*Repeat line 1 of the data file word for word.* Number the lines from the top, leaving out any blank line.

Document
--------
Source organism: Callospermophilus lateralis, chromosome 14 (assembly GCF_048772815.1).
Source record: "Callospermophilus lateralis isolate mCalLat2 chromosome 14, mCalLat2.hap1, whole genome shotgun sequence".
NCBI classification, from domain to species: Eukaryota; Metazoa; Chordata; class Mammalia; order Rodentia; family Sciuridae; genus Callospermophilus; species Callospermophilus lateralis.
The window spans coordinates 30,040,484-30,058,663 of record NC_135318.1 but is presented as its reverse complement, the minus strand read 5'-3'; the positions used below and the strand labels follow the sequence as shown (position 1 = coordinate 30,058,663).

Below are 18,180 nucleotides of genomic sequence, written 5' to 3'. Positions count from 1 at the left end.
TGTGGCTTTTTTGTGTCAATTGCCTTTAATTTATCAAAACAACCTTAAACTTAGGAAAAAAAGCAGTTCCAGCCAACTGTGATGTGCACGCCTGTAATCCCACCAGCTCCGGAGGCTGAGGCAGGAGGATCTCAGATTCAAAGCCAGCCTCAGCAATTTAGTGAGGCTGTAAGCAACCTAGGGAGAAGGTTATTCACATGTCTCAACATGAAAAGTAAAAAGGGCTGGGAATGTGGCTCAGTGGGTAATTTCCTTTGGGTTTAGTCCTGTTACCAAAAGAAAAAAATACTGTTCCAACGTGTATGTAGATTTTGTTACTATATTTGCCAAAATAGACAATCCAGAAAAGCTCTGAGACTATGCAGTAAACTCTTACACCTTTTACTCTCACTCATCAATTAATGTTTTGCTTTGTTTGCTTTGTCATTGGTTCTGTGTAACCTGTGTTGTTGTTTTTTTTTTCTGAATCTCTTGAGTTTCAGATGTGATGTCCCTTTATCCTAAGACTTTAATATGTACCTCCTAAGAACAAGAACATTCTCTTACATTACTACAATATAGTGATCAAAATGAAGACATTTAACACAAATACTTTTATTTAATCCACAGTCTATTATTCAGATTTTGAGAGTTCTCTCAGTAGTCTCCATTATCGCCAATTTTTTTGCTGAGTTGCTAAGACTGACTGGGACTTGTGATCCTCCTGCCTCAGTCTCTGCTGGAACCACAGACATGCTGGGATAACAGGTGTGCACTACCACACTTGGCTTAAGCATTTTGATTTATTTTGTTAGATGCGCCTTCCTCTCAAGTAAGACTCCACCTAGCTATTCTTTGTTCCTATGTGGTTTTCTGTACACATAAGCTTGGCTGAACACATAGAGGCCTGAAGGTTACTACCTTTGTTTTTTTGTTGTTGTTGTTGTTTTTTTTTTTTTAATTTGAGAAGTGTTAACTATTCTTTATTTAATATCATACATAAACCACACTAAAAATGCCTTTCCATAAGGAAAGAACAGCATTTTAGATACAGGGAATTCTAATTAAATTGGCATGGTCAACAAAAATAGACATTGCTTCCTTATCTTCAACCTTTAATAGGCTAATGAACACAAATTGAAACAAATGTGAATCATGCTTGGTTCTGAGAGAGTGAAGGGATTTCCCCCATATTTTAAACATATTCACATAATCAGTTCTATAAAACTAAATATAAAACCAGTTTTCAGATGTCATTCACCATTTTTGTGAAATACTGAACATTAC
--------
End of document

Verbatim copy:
Source organism: Callospermophilus lateralis, chromosome 14 (assembly GCF_048772815.1).